Sunday, 19 August 2012
'This Book Belongs To Aye-Aye' by Richard Byrne, reveiwed by Pippa Goodhart
Richard Byrne is a new picture book author/illustrator, and he has produced a book that is an excellent comically visual story, presented with some fresh design ideas.
I love the idea of an Academy For Aspiring Picture Book Animals! And that's the school that little Aye-Aye is attending. Odd looking Aye-Aye longs to be in a picture book, but that seems unlikely when the cute rabbit twins instantly pick on him at school, thinking he's 'far too funny-looking' to ever get into a book. There's a school competition to find the most 'helpful' animal in the class. Aye-Aye does his best, but as soon as he succeeds in being helpful he finds that the competition on the board now reads that it is for the most 'creative' animal. So he tries again, and again as the competition changes several times. The handwriting of the changed words suggests a child might be making the changes rather than Miss Deer, but it is never made explicit who might be doing the cheating ... although the final version that states that the prize is for the 'cutest, fluffiest, twinniest bunnies' does rather give the game away! The twins get their come-uppance, and Aye-Aye wins a big cup, but that's not what he'd really wanted. He achieves the prize he really wants in a very satisfying way that you'll have to read the book to discover.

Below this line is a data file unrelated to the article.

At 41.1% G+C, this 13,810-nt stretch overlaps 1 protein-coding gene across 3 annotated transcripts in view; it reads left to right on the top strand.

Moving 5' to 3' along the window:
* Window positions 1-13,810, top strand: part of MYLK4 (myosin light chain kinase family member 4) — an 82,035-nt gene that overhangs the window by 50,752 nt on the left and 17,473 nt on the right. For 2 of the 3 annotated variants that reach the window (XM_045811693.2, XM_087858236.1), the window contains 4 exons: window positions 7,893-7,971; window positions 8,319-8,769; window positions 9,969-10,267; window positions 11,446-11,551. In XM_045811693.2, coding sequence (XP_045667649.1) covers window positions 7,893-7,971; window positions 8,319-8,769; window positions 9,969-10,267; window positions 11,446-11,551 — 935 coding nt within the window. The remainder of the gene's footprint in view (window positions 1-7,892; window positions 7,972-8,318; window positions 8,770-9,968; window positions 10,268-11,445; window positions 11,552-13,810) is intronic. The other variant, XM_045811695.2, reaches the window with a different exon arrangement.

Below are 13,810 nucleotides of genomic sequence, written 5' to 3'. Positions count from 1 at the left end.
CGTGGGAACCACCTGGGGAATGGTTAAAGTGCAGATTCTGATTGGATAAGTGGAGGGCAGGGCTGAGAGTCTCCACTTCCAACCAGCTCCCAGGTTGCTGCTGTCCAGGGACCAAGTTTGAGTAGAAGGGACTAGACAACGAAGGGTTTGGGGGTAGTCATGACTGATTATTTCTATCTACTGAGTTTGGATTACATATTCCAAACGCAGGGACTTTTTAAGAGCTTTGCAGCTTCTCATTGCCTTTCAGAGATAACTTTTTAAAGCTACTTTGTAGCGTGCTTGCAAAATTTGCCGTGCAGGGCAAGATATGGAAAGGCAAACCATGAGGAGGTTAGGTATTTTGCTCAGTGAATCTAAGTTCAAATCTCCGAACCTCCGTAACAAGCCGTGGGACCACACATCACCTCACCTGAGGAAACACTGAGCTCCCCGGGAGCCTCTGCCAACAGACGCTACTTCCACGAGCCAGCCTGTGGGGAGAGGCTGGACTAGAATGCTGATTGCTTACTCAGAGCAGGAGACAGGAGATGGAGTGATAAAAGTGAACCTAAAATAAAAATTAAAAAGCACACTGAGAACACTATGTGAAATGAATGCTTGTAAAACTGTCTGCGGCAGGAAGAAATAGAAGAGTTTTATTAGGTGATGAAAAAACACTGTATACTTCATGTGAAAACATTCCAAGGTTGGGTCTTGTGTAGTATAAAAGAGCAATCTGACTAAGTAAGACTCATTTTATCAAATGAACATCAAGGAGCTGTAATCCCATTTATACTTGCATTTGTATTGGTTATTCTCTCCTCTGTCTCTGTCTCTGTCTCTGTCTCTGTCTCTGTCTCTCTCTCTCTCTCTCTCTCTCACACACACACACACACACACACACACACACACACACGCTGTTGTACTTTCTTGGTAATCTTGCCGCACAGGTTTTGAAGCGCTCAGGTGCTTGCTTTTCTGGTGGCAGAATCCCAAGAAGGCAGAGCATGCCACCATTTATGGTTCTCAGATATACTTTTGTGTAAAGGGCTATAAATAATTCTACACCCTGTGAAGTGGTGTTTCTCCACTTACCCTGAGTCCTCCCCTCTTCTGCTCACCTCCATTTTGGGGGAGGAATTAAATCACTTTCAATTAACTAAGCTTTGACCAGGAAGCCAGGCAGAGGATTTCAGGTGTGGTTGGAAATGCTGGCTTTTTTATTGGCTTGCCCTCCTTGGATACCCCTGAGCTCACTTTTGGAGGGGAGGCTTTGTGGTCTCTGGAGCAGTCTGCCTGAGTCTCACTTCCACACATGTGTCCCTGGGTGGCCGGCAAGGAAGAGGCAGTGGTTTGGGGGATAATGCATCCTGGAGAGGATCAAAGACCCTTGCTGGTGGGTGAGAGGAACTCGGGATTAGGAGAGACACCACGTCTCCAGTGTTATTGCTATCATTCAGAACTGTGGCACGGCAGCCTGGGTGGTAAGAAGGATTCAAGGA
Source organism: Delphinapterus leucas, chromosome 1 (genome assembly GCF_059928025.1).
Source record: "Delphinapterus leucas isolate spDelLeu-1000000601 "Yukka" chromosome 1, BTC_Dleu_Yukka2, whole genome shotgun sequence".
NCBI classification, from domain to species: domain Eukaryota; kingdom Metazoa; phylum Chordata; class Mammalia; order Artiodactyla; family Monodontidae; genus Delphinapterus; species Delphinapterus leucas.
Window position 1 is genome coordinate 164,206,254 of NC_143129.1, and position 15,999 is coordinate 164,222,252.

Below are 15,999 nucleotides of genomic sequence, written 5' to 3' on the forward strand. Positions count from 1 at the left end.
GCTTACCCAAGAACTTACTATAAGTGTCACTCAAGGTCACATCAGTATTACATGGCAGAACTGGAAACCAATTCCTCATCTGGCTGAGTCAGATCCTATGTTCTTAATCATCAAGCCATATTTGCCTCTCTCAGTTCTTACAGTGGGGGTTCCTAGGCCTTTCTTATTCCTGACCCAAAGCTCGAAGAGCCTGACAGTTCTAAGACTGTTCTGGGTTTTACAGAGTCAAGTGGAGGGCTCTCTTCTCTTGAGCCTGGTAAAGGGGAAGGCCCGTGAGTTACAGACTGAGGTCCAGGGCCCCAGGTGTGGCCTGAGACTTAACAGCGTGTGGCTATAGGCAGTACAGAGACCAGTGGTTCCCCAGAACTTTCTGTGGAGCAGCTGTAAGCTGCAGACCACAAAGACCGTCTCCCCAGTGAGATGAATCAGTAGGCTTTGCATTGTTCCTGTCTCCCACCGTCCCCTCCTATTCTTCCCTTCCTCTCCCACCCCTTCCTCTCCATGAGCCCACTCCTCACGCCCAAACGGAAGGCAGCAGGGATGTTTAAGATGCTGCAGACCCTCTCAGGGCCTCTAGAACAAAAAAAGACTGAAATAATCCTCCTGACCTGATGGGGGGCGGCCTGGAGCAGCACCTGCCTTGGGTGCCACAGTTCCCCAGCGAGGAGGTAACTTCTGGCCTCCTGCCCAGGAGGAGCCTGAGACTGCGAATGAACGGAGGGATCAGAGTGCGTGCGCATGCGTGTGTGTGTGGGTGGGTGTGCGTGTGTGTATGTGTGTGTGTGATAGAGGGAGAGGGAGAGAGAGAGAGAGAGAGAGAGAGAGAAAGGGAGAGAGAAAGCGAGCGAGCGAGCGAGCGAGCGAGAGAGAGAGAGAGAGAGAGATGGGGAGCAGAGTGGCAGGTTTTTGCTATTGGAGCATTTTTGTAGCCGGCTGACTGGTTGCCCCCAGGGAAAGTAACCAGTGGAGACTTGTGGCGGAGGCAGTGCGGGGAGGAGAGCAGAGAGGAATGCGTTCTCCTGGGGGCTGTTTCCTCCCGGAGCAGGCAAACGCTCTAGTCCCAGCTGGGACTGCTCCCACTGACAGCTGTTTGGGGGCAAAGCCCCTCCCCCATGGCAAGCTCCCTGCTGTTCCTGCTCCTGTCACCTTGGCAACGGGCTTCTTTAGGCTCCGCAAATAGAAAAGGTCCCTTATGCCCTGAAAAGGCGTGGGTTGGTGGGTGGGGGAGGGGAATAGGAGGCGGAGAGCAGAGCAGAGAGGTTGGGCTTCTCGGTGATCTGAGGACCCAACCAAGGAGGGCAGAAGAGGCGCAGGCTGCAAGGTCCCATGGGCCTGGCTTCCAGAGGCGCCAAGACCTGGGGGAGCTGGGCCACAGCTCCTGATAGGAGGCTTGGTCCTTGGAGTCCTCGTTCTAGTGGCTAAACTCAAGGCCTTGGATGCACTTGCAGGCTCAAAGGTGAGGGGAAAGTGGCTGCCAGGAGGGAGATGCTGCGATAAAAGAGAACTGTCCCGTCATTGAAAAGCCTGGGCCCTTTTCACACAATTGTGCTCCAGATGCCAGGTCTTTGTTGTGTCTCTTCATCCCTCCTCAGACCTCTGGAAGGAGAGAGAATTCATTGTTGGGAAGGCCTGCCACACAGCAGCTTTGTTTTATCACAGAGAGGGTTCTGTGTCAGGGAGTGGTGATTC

My one gripe with the story is that the competition didn't start off with something relevant to the professed aim of the school; to prepare animals for picture books. There was potential to explore the picture book theme more. But that's perhaps too adult a view of what is a very satisfying story of the triumphing of the underdog (or underAye-Aye).
The pictures are rich in comic detail. The little duck, squirrel, mouse and frog friends of Aye-Aye are real characters. I love, for example, a picture of tadpoles on the wall, with the label 'my brothers by Frog'!
But there is richness too in the use of the endpapers. Here we find interesting information about real aye-ayes in Madagascar. And we also learn how to make a paper hat out of a newspaper. So you get your money's worth!
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